• There are no refrigerators.
  • There are no cars.
  • There are no other white people or native English speakers.
  • We sleep under mosquito nets.
  • We walk to get anywhere, then – if necessary- we take some form of public transportation. Yesterday I hopped in the back of an open cargo truck, then on the back of a motorcycle to get into Jinja. (That’s public transportation, right???)
  • There is plumbing (YAY FOR TOILETS) but no hot water.
  • People hang out. A lot. Sometimes they talk to each other. Other times they just sit there and stare out. So strange to me. 
  • There’s livestock, everywhere. Chickens, goats, cows, pigs – literally within 25 feet of where I am right now (I’m in my bed…)
  • People (except for the fact that they assume that I’m going to give them money because I am white) are incredibly warm and gentle.
  • The kids here are about 100 time cuter and more friendly than American kids.  (Not YOUR American kids… the other ones. ;-)

 I’ll be honest, I’ve been complaining and feeling sorry for myself since I arrived. Best said, every single thing I knew about life has changed. I’ve been trying to accurately figure out how to describe it… but pretty basically it’s a lot like you would imagine village life in Africa to be like, except there’s a giant white woman living in this one.

So in a better moment I tell myself, “Buck UP girl! This is what you chose! You wanted this! So freakin’ choose it!” And so I did. Sort of. At least, I chose to go running, conducting my own parade through the village, literally.

If you can imagine walking or running down the street and having every single person turn to look at you; children screaming at you “Hey, WHITE PERSON” and running to the edge of their properties, waving. Parents and other adults either smiling or staring at you, trying to figure out why the heck you would be here. It’s DAUNTING. I haven’t seen a woman in pants since I’ve been here. They all wear long skirts or dresses. It’s weird enough to see a white woman here, weirder to see her in pants, but then – to see the white woman running down the road in her Nike running shorts, 1978 Barry Manilow concert tour T-shirt, and Solomon’s with her hair piled on top of her head like a rat’s nest… THAT is something to stare at (apparently).

I wish I’d had my video camera. It started light and fluffy… running by a couple little huts, saying “Jambo!” so they don’t think I’m a jerk, a slight wave, and then moving on. Then to the “main road” where I couldn’t take two breaths without someone yelling at me, and having to yell back niceties between my gasps. Then a child decides it’s fun to run with me, and then another, then 5 or 6 kids are running with me. The kids that aren’t running with me are on the side of the road yelling “MZUNGU!!!!” Even the little teeny kids that can barely walk or form their words were yelling at me “UUUUUNGU, UUUUNGU!!!!” A grown man even started running with me. I was like a chubby Forest Gump!!! I could not stop laughing. SO FUNNY!!!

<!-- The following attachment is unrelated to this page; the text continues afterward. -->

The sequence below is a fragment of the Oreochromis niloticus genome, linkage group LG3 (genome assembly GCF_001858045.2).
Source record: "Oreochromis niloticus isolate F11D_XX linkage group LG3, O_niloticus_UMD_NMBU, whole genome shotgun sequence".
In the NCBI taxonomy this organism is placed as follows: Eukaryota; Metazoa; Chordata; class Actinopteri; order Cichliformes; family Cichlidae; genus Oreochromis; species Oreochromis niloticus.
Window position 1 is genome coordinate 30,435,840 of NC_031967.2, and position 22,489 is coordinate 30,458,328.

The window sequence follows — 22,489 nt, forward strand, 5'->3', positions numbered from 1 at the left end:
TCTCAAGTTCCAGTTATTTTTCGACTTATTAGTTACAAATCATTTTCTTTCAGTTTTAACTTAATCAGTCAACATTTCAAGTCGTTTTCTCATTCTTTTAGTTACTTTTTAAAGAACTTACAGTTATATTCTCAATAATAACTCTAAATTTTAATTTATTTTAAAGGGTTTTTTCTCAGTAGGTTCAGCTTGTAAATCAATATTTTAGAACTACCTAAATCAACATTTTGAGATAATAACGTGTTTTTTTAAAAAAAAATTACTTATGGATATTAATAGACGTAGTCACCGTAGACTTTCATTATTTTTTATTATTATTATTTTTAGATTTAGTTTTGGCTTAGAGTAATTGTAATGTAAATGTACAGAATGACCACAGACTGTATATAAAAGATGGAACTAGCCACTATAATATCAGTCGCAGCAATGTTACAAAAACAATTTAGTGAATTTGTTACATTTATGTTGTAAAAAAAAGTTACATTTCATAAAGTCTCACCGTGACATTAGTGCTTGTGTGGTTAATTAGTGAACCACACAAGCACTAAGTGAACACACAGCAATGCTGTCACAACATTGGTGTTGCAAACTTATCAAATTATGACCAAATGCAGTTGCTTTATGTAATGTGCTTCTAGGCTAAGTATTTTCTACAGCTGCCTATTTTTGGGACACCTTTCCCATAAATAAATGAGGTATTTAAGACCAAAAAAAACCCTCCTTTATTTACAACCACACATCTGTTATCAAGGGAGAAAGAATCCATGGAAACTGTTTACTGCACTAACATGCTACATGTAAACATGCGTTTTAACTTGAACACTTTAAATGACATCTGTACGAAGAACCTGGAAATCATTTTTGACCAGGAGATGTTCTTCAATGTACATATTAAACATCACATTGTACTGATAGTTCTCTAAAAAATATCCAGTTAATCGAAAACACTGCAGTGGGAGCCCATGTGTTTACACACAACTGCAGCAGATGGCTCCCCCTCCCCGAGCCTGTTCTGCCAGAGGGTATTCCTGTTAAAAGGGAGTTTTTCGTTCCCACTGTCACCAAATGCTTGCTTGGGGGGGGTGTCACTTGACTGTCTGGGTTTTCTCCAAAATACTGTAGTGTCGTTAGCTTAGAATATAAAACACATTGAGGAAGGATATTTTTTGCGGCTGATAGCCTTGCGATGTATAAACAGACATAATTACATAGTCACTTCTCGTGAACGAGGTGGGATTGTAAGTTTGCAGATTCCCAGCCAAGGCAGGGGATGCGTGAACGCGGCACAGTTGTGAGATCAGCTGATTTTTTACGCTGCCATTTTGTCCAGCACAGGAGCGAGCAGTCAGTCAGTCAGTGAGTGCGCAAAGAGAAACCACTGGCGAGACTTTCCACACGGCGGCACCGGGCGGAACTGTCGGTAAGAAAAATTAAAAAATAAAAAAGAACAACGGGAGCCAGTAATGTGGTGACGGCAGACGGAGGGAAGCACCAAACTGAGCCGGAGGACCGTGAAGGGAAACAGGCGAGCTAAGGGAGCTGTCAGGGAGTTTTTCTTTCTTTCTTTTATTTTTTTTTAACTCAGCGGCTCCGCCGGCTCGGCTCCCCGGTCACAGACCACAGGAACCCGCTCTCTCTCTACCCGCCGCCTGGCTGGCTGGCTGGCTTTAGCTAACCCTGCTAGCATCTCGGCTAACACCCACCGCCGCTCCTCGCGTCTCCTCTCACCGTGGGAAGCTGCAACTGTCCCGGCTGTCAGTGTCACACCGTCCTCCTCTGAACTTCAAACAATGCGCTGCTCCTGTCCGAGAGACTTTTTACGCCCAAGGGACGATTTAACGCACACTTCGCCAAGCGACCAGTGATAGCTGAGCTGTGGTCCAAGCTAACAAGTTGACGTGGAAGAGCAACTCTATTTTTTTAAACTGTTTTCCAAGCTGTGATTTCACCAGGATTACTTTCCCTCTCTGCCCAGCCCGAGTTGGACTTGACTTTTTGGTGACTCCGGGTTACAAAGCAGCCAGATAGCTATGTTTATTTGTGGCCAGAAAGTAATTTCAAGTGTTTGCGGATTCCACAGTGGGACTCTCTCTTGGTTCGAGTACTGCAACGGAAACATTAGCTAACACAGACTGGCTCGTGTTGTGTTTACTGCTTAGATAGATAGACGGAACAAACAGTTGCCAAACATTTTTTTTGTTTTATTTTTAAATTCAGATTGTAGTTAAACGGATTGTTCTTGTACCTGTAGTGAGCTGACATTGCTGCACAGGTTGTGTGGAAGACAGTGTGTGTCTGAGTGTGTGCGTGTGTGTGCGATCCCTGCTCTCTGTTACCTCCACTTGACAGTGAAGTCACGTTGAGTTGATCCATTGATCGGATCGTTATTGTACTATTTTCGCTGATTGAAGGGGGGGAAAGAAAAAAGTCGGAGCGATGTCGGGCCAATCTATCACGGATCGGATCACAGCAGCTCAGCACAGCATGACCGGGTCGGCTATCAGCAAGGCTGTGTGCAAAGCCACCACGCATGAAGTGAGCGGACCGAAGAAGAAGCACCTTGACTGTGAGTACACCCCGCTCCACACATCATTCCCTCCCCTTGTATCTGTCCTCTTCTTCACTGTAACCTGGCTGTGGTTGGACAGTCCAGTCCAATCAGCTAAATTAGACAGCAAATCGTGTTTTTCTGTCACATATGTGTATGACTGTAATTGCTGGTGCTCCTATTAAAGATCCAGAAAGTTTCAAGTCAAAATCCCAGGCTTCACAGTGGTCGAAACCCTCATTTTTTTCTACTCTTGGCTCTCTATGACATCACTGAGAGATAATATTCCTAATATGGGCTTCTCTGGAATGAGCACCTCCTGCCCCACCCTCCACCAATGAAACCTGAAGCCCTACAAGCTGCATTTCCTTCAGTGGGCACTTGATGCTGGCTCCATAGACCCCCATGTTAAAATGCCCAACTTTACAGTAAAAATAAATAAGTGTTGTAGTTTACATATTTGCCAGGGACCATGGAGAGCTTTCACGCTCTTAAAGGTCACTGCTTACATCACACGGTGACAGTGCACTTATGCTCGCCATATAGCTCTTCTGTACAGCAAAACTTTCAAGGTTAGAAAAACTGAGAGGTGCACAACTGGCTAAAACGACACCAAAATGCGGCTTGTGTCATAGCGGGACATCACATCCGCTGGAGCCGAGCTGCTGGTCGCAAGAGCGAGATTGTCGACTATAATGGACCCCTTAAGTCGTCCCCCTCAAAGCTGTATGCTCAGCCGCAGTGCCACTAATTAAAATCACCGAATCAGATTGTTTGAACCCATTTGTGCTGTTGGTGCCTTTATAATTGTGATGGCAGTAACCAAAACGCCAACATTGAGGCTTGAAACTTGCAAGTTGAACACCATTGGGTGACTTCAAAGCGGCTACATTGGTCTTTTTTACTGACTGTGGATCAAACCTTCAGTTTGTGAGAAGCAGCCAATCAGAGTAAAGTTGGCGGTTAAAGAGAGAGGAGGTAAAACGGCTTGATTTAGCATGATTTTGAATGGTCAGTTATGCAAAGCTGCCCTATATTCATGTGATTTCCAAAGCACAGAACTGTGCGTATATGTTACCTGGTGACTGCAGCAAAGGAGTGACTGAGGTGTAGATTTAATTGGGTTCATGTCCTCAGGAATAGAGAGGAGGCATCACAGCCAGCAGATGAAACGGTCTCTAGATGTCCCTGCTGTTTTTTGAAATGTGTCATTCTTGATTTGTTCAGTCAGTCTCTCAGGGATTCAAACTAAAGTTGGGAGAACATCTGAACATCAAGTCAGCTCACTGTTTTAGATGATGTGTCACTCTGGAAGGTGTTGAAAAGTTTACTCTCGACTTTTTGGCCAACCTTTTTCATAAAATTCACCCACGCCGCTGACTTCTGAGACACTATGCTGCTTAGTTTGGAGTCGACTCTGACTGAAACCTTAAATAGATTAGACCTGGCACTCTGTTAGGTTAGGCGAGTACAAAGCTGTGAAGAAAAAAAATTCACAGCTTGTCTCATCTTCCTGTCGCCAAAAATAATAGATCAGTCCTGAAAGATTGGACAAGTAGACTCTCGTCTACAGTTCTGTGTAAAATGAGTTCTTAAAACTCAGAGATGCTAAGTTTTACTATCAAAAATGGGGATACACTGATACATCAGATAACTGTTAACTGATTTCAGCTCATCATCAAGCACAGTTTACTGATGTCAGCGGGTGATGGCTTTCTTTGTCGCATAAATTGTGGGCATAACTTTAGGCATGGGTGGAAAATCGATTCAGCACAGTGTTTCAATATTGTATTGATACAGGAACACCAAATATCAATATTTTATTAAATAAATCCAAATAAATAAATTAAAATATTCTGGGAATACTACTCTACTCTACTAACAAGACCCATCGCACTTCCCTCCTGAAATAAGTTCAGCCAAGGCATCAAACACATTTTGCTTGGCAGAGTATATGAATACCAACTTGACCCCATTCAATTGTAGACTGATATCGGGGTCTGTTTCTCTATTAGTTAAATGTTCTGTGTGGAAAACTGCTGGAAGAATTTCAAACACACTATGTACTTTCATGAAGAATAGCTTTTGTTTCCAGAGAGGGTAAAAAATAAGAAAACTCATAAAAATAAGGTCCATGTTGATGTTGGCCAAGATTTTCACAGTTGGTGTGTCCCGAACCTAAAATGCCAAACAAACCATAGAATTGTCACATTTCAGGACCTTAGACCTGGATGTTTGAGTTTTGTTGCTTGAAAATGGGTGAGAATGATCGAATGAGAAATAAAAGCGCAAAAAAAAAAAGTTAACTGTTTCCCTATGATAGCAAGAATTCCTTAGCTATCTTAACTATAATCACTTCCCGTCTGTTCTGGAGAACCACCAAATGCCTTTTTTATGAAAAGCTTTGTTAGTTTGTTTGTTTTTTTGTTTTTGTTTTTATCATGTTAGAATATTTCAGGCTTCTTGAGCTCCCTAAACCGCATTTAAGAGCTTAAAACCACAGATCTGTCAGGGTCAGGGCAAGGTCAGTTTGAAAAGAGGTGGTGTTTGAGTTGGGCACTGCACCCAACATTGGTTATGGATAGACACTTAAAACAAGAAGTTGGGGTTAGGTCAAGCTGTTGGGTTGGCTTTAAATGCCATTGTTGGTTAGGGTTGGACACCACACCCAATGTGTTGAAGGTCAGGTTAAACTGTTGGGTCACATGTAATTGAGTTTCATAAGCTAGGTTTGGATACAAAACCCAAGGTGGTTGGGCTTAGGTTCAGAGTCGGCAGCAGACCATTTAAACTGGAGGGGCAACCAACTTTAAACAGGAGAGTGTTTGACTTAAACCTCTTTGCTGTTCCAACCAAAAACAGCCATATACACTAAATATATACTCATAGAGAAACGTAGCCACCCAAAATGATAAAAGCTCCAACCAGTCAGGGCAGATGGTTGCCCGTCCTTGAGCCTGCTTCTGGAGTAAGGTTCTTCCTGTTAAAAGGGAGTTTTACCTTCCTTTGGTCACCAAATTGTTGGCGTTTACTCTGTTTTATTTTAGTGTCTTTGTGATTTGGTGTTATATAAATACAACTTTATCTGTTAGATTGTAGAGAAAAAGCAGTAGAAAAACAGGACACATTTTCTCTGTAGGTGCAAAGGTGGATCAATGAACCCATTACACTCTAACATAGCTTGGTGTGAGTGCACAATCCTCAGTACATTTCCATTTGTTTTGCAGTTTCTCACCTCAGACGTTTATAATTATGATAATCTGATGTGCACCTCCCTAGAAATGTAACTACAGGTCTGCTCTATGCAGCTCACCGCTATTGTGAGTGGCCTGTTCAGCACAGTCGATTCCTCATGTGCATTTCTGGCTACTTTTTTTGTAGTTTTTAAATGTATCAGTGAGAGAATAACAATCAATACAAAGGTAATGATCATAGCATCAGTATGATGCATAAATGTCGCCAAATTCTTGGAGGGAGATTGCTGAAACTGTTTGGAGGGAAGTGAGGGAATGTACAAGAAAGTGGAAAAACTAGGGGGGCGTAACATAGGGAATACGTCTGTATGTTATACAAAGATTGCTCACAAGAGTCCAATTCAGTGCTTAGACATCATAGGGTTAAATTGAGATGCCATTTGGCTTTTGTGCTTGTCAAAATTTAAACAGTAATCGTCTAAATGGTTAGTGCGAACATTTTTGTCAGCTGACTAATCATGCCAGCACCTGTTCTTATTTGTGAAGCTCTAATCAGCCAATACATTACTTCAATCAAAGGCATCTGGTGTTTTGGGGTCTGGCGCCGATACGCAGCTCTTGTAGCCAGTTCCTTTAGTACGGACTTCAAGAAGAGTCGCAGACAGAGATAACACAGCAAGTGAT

I figure, at least I’ve connected with the village now, even if I am the lady that runs from nothing. Oh, and I made sure to teach the kiddos their first bit of English – “RUN, RUN, RUN, RUN!!!” They picked it up pretty quick. Really though – it was great. For the first time, I feel like I can belong here. (Thank god for RUNNING!!!) I came back with renewed energy – life.

I start teaching tomorrow morning – English to the P5 class (12-ish year olds). Last year the P5 class had 125 students in it. Seeing as I have so much experience teaching (NOT), this could be REALLY interesting. I figure, worst-case scenario I’ll teach them a couple of English songs and make them sing really loud. That’s effective, right? Wish me luck!!!

So, other than being REALLY dirty, being frustrated with the very unstable electricity, and feeling slightly isolated – all is well!

Wednesday, February 1, 2012



The beginning of what I'm SURE was going to be an amazing career in scuba diving for me was cut short when a seriously choppy ocean induced a new ailment to my world - sea sickness. After throwing up at least 8 times on the way to our destination (which DID NOT include being on land) I oped out of trying to scuba for the first time and went for the snorkel instead.
Sexy snorkel beast
Even with the snorkel, I was sicky sickerson... The second I stepped back on the boat I thought I was going to yack again. Luckily, the guys leading our tour found another boat to send me back on (Christie was also feeling a bit woozy, so they let her come with).
Refugees! I was not acting, that look is REAL!
I've bounced back (sorta) today! We parasailed! It was great, WAY more pleasant than being on a boat! Literally like floating in the air... kinda like being a bird, but without actually having to exude any effort. Again, the second I stepped foot on the boat, I felt sick again.

Since we were feeling so great on the water (NOT) - we thought it would be fun to do the fly raft thingie... see below. It was... CRAZY, and hilarious, and Christie and I only lasted about two minutes.

We couldn't even manage getting in the boat without falling all over the place.

Yeah, and here we are on the other side of the raft holding on for DEAR LIFE!!!